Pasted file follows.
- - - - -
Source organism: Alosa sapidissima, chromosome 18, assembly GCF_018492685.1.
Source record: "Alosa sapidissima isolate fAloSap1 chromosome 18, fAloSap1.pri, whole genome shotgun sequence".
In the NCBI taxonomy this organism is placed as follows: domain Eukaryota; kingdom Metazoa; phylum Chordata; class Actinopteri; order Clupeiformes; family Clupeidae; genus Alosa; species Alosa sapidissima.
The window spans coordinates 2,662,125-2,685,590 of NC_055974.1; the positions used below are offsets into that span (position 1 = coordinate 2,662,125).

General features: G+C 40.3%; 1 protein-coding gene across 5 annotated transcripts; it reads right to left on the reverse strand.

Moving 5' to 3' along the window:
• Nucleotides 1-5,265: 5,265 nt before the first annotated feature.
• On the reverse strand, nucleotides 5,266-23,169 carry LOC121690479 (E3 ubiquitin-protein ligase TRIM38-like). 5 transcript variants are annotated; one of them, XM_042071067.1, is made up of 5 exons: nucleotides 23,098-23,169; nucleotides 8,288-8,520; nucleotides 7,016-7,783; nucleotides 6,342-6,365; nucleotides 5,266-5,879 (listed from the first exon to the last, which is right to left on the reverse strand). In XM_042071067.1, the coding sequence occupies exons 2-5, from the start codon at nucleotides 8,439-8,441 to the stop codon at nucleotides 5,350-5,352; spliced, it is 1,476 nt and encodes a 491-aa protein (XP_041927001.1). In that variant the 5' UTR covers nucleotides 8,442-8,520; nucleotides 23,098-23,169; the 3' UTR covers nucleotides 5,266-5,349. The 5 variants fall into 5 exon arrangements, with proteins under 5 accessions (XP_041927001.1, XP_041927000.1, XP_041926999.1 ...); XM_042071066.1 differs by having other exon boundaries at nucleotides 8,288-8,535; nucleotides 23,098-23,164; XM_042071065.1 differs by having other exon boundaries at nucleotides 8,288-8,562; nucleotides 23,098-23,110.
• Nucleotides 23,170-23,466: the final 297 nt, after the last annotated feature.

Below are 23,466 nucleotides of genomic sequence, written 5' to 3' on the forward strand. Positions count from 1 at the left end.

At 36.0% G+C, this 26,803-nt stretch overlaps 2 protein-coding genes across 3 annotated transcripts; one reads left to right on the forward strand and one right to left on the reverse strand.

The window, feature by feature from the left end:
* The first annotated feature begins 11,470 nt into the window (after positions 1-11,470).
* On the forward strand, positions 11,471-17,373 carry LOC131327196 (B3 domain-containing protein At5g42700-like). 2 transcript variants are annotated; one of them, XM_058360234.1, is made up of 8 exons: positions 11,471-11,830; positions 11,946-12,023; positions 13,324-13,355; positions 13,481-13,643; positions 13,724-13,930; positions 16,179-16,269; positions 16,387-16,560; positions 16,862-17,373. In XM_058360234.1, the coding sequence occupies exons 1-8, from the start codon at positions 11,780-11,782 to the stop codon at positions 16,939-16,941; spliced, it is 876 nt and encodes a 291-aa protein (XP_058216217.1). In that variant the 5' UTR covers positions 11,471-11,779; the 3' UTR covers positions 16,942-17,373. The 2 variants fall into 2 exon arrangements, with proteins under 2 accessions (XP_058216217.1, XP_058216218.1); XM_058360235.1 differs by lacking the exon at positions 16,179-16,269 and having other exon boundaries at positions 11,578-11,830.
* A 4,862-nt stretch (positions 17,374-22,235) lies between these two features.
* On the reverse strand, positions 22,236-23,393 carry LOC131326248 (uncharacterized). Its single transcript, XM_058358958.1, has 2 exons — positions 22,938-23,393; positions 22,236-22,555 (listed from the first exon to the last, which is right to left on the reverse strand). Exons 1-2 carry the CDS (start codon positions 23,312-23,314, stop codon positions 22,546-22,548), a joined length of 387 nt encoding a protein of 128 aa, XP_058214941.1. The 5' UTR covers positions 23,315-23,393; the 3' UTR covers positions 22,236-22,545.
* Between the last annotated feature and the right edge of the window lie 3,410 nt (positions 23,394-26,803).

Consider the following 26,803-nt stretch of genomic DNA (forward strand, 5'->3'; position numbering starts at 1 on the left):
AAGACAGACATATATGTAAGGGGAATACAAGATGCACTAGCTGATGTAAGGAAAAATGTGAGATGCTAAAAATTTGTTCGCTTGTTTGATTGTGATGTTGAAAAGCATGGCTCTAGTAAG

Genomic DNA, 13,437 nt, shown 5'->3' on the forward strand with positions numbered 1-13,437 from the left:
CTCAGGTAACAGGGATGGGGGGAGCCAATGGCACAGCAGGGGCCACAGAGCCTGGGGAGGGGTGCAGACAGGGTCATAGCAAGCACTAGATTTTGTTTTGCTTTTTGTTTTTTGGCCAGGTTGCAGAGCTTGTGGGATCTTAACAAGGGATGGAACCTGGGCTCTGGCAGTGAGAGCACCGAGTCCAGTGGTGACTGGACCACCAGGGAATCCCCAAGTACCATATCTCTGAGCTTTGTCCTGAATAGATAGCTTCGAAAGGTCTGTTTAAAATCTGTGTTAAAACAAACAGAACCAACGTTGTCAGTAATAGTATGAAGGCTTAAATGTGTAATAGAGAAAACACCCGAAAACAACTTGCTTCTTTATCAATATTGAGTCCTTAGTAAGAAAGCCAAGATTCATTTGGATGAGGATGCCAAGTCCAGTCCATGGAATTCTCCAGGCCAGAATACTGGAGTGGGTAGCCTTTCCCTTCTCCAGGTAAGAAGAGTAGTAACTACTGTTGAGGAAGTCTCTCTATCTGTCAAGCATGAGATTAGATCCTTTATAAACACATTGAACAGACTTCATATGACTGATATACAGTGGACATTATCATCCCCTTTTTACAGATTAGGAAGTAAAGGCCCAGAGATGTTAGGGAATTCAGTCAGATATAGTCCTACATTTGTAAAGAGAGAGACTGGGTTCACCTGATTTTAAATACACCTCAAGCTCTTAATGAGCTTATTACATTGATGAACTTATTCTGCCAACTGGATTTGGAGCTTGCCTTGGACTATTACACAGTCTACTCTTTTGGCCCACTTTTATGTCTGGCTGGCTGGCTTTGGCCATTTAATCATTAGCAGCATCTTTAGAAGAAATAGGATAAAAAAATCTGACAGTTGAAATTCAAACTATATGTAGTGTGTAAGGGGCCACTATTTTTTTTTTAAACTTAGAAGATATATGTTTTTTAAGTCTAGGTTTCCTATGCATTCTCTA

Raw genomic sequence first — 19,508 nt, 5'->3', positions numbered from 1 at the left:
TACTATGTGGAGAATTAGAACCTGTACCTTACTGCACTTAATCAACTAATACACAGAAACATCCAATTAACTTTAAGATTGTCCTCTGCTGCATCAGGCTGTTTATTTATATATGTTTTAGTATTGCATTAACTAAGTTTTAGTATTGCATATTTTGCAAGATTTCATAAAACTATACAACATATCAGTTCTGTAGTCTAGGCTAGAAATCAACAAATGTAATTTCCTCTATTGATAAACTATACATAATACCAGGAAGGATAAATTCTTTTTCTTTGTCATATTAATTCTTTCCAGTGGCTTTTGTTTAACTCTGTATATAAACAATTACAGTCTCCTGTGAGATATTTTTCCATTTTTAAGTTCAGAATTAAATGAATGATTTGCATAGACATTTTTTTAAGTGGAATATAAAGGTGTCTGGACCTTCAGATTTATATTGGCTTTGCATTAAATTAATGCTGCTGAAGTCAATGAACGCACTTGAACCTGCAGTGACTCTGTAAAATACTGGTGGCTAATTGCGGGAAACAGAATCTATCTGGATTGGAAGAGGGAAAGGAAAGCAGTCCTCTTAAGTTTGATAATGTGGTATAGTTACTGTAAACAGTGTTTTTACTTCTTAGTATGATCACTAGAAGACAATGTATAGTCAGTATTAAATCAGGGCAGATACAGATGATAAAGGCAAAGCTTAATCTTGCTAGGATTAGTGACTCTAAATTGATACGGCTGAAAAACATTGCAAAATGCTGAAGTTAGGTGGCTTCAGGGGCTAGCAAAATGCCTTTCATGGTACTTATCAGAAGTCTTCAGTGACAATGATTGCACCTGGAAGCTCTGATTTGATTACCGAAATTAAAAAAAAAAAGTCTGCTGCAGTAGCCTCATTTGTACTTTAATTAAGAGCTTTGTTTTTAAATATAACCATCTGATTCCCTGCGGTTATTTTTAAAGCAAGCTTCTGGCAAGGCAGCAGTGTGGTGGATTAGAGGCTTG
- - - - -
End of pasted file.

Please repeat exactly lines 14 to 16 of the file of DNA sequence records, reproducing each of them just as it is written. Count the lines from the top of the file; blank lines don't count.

* On the forward strand, positions 11,471-17,373 carry LOC131327196 (B3 domain-containing protein At5g42700-like). 2 transcript variants are annotated; one of them, XM_058360234.1, is made up of 8 exons: positions 11,471-11,830; positions 11,946-12,023; positions 13,324-13,355; positions 13,481-13,643; positions 13,724-13,930; positions 16,179-16,269; positions 16,387-16,560; positions 16,862-17,373. In XM_058360234.1, the coding sequence occupies exons 1-8, from the start codon at positions 11,780-11,782 to the stop codon at positions 16,939-16,941; spliced, it is 876 nt and encodes a 291-aa protein (XP_058216217.1). In that variant the 5' UTR covers positions 11,471-11,779; the 3' UTR covers positions 16,942-17,373. The 2 variants fall into 2 exon arrangements, with proteins under 2 accessions (XP_058216217.1, XP_058216218.1); XM_058360235.1 differs by lacking the exon at positions 16,179-16,269 and having other exon boundaries at positions 11,578-11,830.
* A 4,862-nt stretch (positions 17,374-22,235) lies between these two features.
* On the reverse strand, positions 22,236-23,393 carry LOC131326248 (uncharacterized). Its single transcript, XM_058358958.1, has 2 exons — positions 22,938-23,393; positions 22,236-22,555 (listed from the first exon to the last, which is right to left on the reverse strand). Exons 1-2 carry the CDS (start codon positions 23,312-23,314, stop codon positions 22,546-22,548), a joined length of 387 nt encoding a protein of 128 aa, XP_058214941.1. The 5' UTR covers positions 23,315-23,393; the 3' UTR covers positions 22,236-22,545.